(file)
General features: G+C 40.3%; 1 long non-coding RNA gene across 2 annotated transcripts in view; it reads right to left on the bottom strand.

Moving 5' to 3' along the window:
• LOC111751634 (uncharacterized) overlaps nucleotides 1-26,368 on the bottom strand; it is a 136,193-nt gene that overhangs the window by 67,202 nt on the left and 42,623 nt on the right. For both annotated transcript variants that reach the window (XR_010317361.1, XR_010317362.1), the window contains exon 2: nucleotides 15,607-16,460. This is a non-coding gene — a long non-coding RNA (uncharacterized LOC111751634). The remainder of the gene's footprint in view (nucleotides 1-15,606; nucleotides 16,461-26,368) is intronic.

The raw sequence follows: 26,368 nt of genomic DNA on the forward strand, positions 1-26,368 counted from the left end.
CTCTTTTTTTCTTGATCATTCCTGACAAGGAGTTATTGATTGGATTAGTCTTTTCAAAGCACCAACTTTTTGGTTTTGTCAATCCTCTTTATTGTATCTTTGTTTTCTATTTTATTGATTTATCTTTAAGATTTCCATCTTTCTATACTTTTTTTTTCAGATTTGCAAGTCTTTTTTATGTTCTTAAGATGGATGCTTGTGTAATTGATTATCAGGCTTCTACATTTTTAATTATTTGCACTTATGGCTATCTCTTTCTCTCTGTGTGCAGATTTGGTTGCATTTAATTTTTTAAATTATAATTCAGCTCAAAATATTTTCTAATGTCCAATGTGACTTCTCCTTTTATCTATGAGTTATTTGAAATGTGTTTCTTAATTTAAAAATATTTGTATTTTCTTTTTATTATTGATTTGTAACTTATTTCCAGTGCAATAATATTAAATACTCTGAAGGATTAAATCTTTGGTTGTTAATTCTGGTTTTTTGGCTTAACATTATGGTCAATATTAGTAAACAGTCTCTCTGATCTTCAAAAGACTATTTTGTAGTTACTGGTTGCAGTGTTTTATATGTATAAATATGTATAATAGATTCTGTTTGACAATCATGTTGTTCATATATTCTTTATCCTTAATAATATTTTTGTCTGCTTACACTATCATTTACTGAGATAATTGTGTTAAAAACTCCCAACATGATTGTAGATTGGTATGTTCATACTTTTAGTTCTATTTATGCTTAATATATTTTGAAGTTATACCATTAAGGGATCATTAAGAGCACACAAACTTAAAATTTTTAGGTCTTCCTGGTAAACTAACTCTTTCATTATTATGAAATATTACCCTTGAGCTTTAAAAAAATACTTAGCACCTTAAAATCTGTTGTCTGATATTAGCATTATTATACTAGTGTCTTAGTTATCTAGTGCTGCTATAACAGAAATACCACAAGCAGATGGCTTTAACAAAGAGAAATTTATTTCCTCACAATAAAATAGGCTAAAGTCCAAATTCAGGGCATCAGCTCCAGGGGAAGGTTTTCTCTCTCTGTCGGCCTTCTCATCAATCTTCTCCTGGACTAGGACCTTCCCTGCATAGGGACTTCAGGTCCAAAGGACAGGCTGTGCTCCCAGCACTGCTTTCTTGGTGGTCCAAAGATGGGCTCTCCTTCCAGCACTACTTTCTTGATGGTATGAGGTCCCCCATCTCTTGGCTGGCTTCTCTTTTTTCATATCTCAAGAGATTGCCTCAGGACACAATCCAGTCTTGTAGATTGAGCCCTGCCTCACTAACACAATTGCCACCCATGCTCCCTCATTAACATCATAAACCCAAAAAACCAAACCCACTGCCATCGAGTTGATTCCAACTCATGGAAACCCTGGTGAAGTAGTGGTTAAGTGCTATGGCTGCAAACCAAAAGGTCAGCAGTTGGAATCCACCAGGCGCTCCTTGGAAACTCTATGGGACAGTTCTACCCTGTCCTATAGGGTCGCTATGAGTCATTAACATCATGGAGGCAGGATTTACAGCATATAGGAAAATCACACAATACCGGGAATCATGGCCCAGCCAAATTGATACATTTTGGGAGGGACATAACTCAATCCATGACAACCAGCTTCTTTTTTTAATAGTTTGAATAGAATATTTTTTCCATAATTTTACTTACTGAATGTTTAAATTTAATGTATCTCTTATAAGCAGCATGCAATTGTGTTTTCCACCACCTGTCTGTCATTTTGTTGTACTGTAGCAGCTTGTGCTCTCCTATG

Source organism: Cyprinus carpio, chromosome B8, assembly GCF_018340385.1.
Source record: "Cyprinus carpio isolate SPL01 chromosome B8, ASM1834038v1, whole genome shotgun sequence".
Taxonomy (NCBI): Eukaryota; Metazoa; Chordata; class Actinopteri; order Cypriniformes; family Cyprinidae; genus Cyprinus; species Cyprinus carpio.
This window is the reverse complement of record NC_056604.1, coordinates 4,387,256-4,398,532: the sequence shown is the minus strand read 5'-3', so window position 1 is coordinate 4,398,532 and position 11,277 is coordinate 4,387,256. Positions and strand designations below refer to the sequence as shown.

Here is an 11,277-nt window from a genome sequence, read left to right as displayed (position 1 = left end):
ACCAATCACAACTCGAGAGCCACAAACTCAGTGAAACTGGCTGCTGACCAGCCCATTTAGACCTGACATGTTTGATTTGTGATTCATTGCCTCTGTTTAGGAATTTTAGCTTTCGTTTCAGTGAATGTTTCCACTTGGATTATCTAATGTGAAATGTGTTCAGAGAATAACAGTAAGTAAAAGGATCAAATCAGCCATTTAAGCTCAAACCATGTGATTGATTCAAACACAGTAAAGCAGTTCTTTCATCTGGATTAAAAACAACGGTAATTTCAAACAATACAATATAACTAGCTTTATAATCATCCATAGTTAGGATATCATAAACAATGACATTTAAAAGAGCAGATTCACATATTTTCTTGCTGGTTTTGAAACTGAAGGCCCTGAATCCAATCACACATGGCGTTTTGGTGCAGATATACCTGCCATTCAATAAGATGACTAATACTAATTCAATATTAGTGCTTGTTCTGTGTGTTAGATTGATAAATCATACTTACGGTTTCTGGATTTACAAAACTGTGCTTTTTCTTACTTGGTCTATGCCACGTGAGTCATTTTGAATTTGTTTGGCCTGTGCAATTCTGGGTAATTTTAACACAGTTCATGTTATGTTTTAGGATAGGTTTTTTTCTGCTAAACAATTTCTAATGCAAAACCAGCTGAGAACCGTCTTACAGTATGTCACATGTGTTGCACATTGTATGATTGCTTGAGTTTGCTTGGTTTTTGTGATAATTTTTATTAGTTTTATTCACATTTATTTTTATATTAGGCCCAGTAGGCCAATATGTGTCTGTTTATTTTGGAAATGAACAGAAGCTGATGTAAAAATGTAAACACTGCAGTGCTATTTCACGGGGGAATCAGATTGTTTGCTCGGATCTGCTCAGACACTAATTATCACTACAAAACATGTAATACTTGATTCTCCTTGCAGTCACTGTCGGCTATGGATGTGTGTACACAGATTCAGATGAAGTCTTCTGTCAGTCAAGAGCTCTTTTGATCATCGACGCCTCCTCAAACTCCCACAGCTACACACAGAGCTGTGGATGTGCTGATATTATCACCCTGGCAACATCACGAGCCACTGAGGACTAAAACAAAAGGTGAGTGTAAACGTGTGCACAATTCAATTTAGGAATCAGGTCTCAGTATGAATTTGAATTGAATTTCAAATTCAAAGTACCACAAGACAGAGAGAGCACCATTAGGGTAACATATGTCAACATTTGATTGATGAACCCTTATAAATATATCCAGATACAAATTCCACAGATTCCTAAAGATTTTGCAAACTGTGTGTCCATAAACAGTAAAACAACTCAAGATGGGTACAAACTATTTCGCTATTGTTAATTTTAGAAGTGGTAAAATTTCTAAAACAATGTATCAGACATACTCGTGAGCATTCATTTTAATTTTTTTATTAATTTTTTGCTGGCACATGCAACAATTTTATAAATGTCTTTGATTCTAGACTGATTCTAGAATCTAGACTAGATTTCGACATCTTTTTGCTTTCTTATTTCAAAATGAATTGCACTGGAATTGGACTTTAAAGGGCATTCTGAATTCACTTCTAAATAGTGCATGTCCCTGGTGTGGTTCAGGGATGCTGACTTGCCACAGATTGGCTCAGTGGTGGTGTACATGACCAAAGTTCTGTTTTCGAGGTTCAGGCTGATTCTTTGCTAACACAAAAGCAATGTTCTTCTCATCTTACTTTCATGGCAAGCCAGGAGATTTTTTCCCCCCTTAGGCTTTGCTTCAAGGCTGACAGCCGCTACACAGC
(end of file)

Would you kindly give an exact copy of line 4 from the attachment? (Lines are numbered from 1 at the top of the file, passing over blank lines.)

The raw sequence follows: 26,368 nt of genomic DNA on the forward strand, positions 1-26,368 counted from the left end.